Behind the prophylactic barrier known as the TimesSelect subscription wall, David Brooks adds his 2 cents (give or take a penny) on the recent New York Times article on "Men Not Working," which I discussed here and here. His offering is titled, "Bye-Bye, Bootstraps," and begins:
In all healthy societies, the middle-class people have wholesome middle-class values while the upper-crust bluebloods lead lives of cosseted leisure interrupted by infidelity, overdoses and hunting accidents. But in America today we’ve got this all bollixed up.Where's the evidence for this being a change? The largest part of being rich is being talented and industrious. But this isn't really knew--I think it is a good description of the six decades since World War II, at the very least. And I've never really considered the rich to be particulaly idle, on the whole. Given my location, consider the particular case of Nelson Rockefeller. It would not have been possible for him to have been born any richer, and he was the furthest thing from idle. It's hard to imagine any of today's super wealthy out-hustling him. (For an excellent biography, read The Imperial Rockefeller by Joe Persico.)
Through some screw-up in the moral superstructure, we now have a plutocratic upper class infused with the staid industriousness of Ben Franklin, while we are apparently seeing the emergence of a Wal-Mart leisure class — devil-may-care middle-age slackers who live off home-equity loans and disability payments so they can surf the History Channel and enjoy fantasy football leagues.
The part of Brooks's story that is a change is the extent to which middle class men are opting out of the labor force. But Brooks ascribes too much of it to character and not enough to positive changes that may be facilitating it. Middle class men now have home equity and wives' earnings to fall back on. Those are resources that will be consumed in some way eventually. In this case, they are consumed in the form of late career leisure. Would the men and their families be better off tomorrow if they saved them instead of consuming them? Of course, but I don't think Brooks can really make the case that middle class men of a prior generation would not have availed themselves of the same opportunities had they been presented with them.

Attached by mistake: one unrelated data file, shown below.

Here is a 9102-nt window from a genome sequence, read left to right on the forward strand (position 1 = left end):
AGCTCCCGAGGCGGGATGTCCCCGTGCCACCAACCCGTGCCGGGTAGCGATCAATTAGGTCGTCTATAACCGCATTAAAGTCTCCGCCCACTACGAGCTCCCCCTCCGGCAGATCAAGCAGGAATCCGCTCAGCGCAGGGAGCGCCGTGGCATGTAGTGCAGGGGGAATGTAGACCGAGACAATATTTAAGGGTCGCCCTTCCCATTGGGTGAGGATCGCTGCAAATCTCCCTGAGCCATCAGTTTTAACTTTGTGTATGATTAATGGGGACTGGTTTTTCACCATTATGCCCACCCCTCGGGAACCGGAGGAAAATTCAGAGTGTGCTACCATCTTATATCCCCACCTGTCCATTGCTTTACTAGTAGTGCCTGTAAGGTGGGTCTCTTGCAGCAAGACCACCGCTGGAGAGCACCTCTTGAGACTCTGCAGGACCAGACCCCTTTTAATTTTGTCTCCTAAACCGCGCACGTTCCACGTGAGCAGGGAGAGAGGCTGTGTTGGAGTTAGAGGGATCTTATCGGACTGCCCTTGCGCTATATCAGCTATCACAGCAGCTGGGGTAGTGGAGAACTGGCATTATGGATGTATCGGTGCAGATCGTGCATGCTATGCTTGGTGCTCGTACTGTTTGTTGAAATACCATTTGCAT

Brooks does allude to the genuine concern when he refers to disability payments. Sooner or later, "Men Not Working" lead to greater numbers of men (or their surivors) drawing more from the social safety net. For example, choosing not to work in late career, even without receipt of unemployment or disability payments, increases the implicit rate of return on lifetime Social Security taxes paid. It also lowers income tax receipts from what they might otherwise be. Somebody else has to pick up that tab.
The policy response, if there is one, is to consider instruments of fiscal policy that are less redistributive--defined contribution (rather than defined benefit) retirement systems and consumption (rather than income) taxes.